Monday, July 28, 2014

Food and drinks

I switch on the computer. A few moments later I am playing blitz on Playches with a long expired account (sorry for the players willing to chat because I don't want to pay for that). Almost every 5 minutes I get another opponent. German, Spanish, French, American, Russian ,.... are the nationalities of my opponents. After some time I log off and I quickly review the most interesting games with an engine. The web-server automatically saves all the played games in a personal database on my PC which I can consult with a few clicks afterwards.

This is how I regularly have fun while at the same time also practice my chess. What a big difference with the 90-ties when one was obliged to go to a chessclub to play blitz. In my student-years I often played blitz on Friday-evenings in the KGSRL. I looked around in the club and challenged the strongest player(s). At that time quite some strong players hang around: Schalkx, Abolianin, Deleyn, Goormachtigh, Van der Stricht,... All players of 2300 elo or more and also capable to put up a serious fight in blitz as many (all?) names pop up in the hall of fame of the disappeared 24 hours blitz-tournament the Kameleon.

In the first encounters I got beaten up and had to be happy when scoring an occasional point. Now I am not the person to give up easily. At home I checked the systems of my opponents with my very first PC and slowly the tide turned. After some time I surely was a match for the strongest players. During playing blitz a lot of alcohol was consumed by most of the players so regularly those blitz-evenings transformed in exuberant parties till the early morning hours. I remember a lovely anecdote.

Very late in the evening Geert Van der Stricht arrived in the club when there was already a lot of ambiance. Geert wanted to play a few games so we organized a small blitz all-round tournament with 4 players. Last place would mean that you had to treat the others some drink. Easy free drink must have thought Geert as he was the only one still sober but it went pretty differently. In our mutual game my hyper-aggression was initially well thwarted as I was quickly 3 pawns down. However with the missing pawns also a lot of tactics were popping up in the position. Geert missed something and suddenly was mated spectacularly. Schalkx managed to trick him in a similar fashion so the final round wasn't important anymore and Geert had very reluctantly to treat us drinks.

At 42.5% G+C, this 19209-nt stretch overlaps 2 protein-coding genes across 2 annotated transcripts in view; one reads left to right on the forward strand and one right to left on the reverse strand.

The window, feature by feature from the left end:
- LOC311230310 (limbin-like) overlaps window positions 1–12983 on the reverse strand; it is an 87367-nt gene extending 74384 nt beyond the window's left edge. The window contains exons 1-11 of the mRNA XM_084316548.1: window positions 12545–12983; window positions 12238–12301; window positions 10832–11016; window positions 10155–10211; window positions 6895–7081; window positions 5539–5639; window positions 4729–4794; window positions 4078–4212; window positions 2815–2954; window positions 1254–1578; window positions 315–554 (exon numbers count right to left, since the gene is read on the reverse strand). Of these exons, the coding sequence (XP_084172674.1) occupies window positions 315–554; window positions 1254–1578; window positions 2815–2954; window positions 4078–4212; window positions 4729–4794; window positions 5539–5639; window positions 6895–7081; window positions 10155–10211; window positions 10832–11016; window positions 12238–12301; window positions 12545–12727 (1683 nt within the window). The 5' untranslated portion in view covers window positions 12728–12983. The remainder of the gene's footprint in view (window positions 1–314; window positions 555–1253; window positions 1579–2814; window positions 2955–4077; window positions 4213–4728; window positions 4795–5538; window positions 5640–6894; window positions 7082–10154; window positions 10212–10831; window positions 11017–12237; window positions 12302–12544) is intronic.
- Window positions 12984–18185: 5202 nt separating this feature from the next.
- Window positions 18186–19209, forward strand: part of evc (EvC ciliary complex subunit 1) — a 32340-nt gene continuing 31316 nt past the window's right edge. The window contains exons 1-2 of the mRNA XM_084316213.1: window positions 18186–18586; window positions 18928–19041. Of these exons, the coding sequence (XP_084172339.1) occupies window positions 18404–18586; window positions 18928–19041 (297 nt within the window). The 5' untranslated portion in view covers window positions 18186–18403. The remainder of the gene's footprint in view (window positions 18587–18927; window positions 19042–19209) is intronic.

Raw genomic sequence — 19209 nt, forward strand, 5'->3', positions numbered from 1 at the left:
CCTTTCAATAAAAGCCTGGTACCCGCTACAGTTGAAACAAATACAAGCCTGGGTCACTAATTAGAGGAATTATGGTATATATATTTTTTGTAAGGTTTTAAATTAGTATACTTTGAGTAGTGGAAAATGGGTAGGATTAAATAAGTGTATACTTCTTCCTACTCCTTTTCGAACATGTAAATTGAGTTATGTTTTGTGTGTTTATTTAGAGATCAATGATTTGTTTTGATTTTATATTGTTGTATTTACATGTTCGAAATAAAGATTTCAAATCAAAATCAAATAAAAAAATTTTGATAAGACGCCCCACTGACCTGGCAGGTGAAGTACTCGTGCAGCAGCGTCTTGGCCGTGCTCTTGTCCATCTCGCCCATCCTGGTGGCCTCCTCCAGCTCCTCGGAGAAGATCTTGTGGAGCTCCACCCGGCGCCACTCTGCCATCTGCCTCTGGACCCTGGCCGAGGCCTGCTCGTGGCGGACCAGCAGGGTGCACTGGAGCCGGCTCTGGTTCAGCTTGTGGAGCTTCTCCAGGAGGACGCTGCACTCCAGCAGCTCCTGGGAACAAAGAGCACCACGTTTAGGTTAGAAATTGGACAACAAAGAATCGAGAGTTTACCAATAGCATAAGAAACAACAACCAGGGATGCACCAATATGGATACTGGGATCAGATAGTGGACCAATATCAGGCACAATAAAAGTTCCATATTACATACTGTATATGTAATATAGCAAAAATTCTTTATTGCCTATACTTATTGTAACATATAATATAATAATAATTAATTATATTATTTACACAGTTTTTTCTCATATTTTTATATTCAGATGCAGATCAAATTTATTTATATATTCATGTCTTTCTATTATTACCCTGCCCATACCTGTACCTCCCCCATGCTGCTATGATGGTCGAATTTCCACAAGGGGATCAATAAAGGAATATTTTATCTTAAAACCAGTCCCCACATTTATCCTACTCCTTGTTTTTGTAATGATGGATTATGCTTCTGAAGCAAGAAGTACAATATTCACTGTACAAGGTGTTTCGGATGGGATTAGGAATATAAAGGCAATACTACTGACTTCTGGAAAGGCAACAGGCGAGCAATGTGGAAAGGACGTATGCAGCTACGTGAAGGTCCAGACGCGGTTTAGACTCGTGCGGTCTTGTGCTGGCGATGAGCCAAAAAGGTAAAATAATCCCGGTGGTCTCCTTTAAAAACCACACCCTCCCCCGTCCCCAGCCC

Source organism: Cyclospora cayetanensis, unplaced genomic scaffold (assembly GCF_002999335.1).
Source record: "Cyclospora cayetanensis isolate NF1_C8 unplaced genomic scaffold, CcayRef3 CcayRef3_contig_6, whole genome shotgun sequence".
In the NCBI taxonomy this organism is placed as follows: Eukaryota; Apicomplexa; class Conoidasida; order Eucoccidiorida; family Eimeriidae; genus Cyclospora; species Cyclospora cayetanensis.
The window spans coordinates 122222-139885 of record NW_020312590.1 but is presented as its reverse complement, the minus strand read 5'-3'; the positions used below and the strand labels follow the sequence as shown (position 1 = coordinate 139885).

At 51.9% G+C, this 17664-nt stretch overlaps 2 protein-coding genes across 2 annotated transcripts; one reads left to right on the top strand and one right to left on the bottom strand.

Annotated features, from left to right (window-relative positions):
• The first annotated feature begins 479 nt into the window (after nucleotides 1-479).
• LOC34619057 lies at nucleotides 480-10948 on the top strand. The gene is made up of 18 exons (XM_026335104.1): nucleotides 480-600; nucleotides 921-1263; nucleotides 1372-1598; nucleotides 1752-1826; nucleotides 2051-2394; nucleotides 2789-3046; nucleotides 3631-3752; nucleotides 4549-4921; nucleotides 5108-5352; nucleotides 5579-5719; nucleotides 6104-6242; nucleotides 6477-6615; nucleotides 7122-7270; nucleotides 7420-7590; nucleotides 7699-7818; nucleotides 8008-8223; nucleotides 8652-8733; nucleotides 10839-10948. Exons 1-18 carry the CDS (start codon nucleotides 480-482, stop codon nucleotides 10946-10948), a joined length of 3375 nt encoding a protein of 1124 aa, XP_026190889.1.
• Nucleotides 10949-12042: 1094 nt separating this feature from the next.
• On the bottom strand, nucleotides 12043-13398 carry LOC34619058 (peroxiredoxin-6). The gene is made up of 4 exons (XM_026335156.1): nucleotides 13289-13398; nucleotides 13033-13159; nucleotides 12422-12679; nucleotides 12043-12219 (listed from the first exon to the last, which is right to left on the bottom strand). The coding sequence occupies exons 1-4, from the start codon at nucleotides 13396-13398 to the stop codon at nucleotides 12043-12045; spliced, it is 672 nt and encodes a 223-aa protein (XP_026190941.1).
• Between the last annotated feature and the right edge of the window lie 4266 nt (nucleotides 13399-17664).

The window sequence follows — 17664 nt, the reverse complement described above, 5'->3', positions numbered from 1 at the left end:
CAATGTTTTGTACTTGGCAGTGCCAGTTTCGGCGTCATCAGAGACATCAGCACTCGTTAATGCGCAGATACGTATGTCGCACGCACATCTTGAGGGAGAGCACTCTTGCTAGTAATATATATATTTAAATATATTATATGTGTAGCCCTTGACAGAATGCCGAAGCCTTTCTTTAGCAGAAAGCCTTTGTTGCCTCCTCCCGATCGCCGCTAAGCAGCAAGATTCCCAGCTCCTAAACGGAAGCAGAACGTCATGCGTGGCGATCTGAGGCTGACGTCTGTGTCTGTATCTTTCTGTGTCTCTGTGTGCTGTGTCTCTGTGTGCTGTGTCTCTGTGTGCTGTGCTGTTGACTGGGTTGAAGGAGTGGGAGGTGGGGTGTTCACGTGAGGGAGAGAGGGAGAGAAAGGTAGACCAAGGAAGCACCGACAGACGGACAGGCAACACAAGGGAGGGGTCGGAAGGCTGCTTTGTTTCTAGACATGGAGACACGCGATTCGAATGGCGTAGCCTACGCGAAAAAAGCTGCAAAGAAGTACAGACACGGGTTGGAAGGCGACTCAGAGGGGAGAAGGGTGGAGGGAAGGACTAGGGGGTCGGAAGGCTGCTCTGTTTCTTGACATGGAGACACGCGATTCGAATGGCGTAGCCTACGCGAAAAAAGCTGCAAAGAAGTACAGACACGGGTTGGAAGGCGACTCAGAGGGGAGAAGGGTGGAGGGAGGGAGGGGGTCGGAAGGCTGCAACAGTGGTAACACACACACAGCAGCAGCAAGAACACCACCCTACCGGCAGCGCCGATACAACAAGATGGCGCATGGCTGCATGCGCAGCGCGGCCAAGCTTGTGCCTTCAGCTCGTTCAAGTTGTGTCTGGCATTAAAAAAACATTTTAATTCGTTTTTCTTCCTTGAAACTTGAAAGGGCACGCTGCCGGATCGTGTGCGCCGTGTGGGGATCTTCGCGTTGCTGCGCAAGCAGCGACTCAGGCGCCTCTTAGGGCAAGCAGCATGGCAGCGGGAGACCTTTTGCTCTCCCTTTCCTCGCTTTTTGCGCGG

Afterwards I started to believe that maybe it is good to consume some alcohol (moderately of course) for some blitz-games. I experimented with this in the also disappeared international blitz-tournament of Blankenberge. In the middle of the tournament i had 1,5 points more than my closest pursuers but after having some beers in the break, I still managed to not win the tournament. I still got the winning positions with the hyper-aggressive chess but the finishing touch was lacking. The crucial last round of that tournament can be replayed below which I afterwards published as a curiosity on 1 of the very first forums.

So we can state that it is dubious if drinking a bit alcohol is favorable for playing good blitz. I did however in the past regularly drink 1 beer before an official game to become more relaxed. In my article the sadistic exam I earlier already recorded that I have often quite some stress and alcohol helps to calm down. Today I normally try to avoid alcohol during a tournament. I can more easily relativize which decreases the stress and I also feel quicker the negative effects of alcohol compared with 20 years ago when I was still a student. Alcohol quicker tires, it makes the calculations slower and it also influences the much needed night's rest + important game-preparations. In a foreign tournament in which one is often isolated, the temptation is big as beer and/or wine lover but Strong Jan managed to stoically concentrate on the chess, see schaakfabriek. Also our world-champion Magnus Carlsen considers alcohol even a day before a game completely irresponsible, see the guardian.